This paper argues that connectivity has become a means for learners to enjoy their right to education, and in the times of COVID-19, has proven to be one of the determinants of learners’ access to education. In light of this, our view is that the right to education should be expanded to include access to connectivity.
The Universal Declaration of Human Rights (UN, 1949) acknowledges that the right to education is a fundamental human right that is associated with human dignity as education gives individuals the skills to be active members of society and to achieve self-actualisation and self-sufficiency. The COVID-19 pandemic has affected learners’ ability to enjoy this right and has raised concerns around learners’ access to quality education during the pandemic.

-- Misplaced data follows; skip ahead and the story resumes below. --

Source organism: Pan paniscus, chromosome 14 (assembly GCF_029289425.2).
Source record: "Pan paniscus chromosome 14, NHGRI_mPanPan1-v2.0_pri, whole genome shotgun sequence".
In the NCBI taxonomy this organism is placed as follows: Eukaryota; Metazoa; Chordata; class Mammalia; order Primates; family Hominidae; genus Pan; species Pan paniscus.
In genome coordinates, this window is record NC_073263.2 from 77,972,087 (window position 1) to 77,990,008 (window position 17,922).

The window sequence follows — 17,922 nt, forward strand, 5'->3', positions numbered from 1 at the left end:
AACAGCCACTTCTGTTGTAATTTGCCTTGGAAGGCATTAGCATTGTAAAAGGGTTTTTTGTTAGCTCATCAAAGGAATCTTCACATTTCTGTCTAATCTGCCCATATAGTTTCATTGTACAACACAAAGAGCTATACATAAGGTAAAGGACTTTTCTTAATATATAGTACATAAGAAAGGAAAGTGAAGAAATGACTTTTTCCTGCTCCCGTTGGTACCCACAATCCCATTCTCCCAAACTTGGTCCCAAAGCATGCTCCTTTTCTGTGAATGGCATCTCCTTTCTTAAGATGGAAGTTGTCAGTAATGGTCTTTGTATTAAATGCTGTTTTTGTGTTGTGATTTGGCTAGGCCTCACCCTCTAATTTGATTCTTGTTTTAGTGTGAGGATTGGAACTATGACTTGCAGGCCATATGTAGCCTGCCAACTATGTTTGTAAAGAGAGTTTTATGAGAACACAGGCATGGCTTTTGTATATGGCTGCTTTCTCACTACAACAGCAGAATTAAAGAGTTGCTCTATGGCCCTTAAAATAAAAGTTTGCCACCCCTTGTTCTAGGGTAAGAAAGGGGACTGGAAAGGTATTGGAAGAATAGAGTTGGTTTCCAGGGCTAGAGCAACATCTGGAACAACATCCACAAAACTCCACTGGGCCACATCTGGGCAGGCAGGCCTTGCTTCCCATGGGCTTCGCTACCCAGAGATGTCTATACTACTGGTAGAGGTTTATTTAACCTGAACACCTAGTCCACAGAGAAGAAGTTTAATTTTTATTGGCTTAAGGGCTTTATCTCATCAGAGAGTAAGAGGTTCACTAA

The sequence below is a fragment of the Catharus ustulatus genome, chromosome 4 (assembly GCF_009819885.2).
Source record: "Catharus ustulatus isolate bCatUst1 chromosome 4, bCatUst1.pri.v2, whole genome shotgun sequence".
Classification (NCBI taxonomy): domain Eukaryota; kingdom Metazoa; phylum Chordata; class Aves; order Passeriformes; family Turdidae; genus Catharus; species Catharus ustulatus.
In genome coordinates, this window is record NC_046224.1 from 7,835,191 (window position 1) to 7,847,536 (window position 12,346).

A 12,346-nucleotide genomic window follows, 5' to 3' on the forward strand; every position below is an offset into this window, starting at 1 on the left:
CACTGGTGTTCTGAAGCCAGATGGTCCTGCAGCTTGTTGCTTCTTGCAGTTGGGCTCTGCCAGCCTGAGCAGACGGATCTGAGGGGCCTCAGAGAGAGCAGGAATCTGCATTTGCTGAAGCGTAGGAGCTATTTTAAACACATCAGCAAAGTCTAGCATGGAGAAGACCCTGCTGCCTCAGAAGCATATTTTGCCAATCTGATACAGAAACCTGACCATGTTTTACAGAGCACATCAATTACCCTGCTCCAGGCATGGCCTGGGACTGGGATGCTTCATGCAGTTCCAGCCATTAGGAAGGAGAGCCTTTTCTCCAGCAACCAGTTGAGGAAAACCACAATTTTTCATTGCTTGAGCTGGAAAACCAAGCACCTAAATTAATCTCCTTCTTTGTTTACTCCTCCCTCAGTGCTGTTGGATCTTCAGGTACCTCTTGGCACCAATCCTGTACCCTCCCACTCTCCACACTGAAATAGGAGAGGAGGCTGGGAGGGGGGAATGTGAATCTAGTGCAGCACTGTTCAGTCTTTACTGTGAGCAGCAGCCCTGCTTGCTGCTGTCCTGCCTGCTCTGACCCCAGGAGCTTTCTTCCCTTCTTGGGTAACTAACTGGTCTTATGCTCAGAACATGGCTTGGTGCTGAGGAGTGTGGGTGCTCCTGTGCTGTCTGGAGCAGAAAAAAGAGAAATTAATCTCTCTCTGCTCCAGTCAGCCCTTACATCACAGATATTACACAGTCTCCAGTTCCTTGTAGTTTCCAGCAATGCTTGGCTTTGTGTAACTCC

Due to social distancing and the lockdowns implemented to combat the pandemic, many learners no longer have physical access to their classrooms and to their teachers. In fact, more than 1.5 billion of the world’s student population have not been able to attend physical classes (UNESCO, 2020). The education sector in Africa, like the rest of the world, has, as a result, suffered a major setback. Although some institutions turned to remote learning as a solution, the digital divide saw a large number of learners missing out on school time due to a lack of access to Information Communication Technology (ICT) resources, including the lack of or insufficient access to internet connectivity, which has been one of the major inhibitors of online learning. There is a need to expedite the development of ICT infrastructure in order to aid teaching and learning in this digital era.
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Source: Jet Education Services